California's drought threatens some fish, birds and trees that are already struggling to survive, university researchers said at a summit held in Sacramento.
The state's fish are especially at risk, said Peter Moyle of the University of California, Davis, Center for Watershed Sciences.
The state lists 37 types of fish as endangered, the Sacramento Bee reported Saturday. Moyle said 80 percent of them could be extinct by the year 2100 given current trends.
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"The problems created by the drought are just a harbinger of things to come," Moyle said.
California is in its third consecutive dry year, and in January, Gov. Jerry Brown declared a drought emergency.
Animals are taking their toll, Moyle said in Friday's summit. California lists 47 animals as endangered with 36 considered threatened, The Bee reported.
Native fish can weather nature's occasional dry periods, but Moyle said the state-engineered water system has created the equivalent to perpetual drought conditions, making survival even harder.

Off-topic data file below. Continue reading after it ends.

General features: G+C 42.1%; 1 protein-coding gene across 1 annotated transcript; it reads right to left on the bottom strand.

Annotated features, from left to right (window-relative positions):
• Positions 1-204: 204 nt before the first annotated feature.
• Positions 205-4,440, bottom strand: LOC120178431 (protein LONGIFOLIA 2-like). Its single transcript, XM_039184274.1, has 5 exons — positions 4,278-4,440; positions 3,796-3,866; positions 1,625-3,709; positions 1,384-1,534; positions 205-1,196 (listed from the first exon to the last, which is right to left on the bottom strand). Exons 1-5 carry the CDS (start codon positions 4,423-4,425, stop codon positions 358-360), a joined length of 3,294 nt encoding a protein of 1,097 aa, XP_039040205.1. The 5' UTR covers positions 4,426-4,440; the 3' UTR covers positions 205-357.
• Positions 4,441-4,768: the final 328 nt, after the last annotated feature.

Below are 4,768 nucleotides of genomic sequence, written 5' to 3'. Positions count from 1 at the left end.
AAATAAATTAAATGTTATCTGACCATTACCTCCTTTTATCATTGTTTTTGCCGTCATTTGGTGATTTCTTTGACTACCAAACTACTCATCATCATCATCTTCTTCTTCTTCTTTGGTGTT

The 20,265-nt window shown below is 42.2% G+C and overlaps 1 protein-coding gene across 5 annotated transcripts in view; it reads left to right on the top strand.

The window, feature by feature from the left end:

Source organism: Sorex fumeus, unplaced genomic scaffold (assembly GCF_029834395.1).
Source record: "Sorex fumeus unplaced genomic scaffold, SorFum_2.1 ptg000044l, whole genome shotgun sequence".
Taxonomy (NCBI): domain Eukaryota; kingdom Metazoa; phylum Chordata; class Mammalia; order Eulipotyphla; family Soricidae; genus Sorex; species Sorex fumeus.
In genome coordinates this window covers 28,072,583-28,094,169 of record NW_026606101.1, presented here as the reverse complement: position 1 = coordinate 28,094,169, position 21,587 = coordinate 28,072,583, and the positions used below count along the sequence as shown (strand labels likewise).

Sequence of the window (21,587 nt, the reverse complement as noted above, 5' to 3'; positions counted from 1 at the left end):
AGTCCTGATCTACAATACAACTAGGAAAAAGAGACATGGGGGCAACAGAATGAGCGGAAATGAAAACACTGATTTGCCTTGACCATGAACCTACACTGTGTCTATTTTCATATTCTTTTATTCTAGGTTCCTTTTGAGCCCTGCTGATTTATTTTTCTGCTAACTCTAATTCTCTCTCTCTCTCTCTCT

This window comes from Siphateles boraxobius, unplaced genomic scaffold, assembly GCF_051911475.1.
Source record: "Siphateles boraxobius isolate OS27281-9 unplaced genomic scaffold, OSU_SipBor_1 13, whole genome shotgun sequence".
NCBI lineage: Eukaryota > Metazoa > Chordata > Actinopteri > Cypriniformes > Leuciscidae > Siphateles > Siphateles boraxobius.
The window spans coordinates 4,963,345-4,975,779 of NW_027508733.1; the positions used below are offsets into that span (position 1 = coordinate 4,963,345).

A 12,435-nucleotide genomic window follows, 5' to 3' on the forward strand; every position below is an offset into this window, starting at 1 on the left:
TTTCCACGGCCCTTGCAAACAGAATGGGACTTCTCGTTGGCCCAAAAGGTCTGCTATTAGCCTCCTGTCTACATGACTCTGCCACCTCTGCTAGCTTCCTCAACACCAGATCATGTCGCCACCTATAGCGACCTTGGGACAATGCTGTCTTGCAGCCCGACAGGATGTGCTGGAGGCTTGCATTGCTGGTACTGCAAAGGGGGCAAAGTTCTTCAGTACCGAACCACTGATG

The tricolored blackbird -- distinctive for its red shoulder patch and bright white stripe -- may soon be endangered, said Robert Meese of the UC Davis Department of Environmental Science and Policy.
The bird has declined since 2007, said Meese, who estimated a dwindling population of 120,000 birds -- less than half of 2011. He said the drought means fewer insects for birds to feed on to form eggs and nourish their newly hatched young.
There is a correlation between the drought, warmer temperatures and tree mortality in the Sierra Nevada mountains, the newspaper reported.
At lower elevations, California's foothill pine is struggling, said Andrew Fulks of the UC Davis Putah Creek Riparian Reserve.
"We have seen more mortality in Yolo County," Fulks said. "The tree has been unable to fend off the dwarf pine mistletoe, which weakens the tree enough to allow it to be killed by it and the bark beetle."